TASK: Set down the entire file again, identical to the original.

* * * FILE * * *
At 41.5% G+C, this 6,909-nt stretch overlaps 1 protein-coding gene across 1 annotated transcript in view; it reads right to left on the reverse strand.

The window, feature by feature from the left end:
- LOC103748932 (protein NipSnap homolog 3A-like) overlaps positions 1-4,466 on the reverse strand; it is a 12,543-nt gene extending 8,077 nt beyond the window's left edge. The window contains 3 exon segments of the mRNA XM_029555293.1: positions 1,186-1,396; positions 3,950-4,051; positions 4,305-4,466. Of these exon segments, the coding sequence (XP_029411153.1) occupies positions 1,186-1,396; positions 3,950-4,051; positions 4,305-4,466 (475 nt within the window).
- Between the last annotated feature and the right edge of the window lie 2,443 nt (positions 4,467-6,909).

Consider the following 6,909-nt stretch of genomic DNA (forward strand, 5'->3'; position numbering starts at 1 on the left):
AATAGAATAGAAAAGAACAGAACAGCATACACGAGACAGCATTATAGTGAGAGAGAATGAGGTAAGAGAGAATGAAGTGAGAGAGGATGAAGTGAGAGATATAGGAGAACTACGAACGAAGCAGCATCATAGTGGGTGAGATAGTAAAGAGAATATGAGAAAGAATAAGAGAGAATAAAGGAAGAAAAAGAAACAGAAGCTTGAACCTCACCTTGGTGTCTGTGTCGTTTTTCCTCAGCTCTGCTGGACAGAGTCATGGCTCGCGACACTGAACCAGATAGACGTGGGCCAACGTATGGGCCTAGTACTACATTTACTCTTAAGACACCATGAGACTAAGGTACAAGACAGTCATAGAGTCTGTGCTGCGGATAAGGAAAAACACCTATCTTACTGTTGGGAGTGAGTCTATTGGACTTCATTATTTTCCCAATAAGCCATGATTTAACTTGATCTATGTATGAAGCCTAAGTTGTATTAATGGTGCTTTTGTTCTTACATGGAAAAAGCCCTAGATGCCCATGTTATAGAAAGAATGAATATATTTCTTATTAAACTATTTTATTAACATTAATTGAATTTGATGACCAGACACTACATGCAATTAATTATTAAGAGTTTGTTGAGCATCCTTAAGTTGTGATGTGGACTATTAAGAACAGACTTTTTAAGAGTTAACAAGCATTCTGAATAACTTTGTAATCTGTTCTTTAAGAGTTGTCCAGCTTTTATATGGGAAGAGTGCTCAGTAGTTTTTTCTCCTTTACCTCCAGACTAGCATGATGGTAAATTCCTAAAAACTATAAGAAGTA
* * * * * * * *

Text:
At 41.5% G+C, this 6,909-nt stretch overlaps 1 protein-coding gene across 1 annotated transcript in view; it reads right to left on the reverse strand.

The window, feature by feature from the left end:
- LOC103748932 (protein NipSnap homolog 3A-like) overlaps positions 1-4,466 on the reverse strand; it is a 12,543-nt gene extending 8,077 nt beyond the window's left edge. The window contains 3 exon segments of the mRNA XM_029555293.1: positions 1,186-1,396; positions 3,950-4,051; positions 4,305-4,466. Of these exon segments, the coding sequence (XP_029411153.1) occupies positions 1,186-1,396; positions 3,950-4,051; positions 4,305-4,466 (475 nt within the window).
- Between the last annotated feature and the right edge of the window lie 2,443 nt (positions 4,467-6,909).

Consider the following 6,909-nt stretch of genomic DNA (forward strand, 5'->3'; position numbering starts at 1 on the left):
AATAGAATAGAAAAGAACAGAACAGCATACACGAGACAGCATTATAGTGAGAGAGAATGAGGTAAGAGAGAATGAAGTGAGAGAGGATGAAGTGAGAGATATAGGAGAACTACGAACGAAGCAGCATCATAGTGGGTGAGATAGTAAAGAGAATATGAGAAAGAATAAGAGAGAATAAAGGAAGAAAAAGAAACAGAAGCTTGAACCTCACCTTGGTGTCTGTGTCGTTTTTCCTCAGCTCTGCTGGACAGAGTCATGGCTCGCGACACTGAACCAGATAGACGTGGGCCAACGTATGGGCCTAGTACTACATTTACTCTTAAGACACCATGAGACTAAGGTACAAGACAGTCATAGAGTCTGTGCTGCGGATAAGGAAAAACACCTATCTTACTGTTGGGAGTGAGTCTATTGGACTTCATTATTTTCCCAATAAGCCATGATTTAACTTGATCTATGTATGAAGCCTAAGTTGTATTAATGGTGCTTTTGTTCTTACATGGAAAAAGCCCTAGATGCCCATGTTATAGAAAGAATGAATATATTTCTTATTAAACTATTTTATTAACATTAATTGAATTTGATGACCAGACACTACATGCAATTAATTATTAAGAGTTTGTTGAGCATCCTTAAGTTGTGATGTGGACTATTAAGAACAGACTTTTTAAGAGTTAACAAGCATTCTGAATAACTTTGTAATCTGTTCTTTAAGAGTTGTCCAGCTTTTATATGGGAAGAGTGCTCAGTAGTTTTTTCTCCTTTACCTCCAGACTAGCATGATGGTAAATTCCTAAAAACTATAAGAAGTA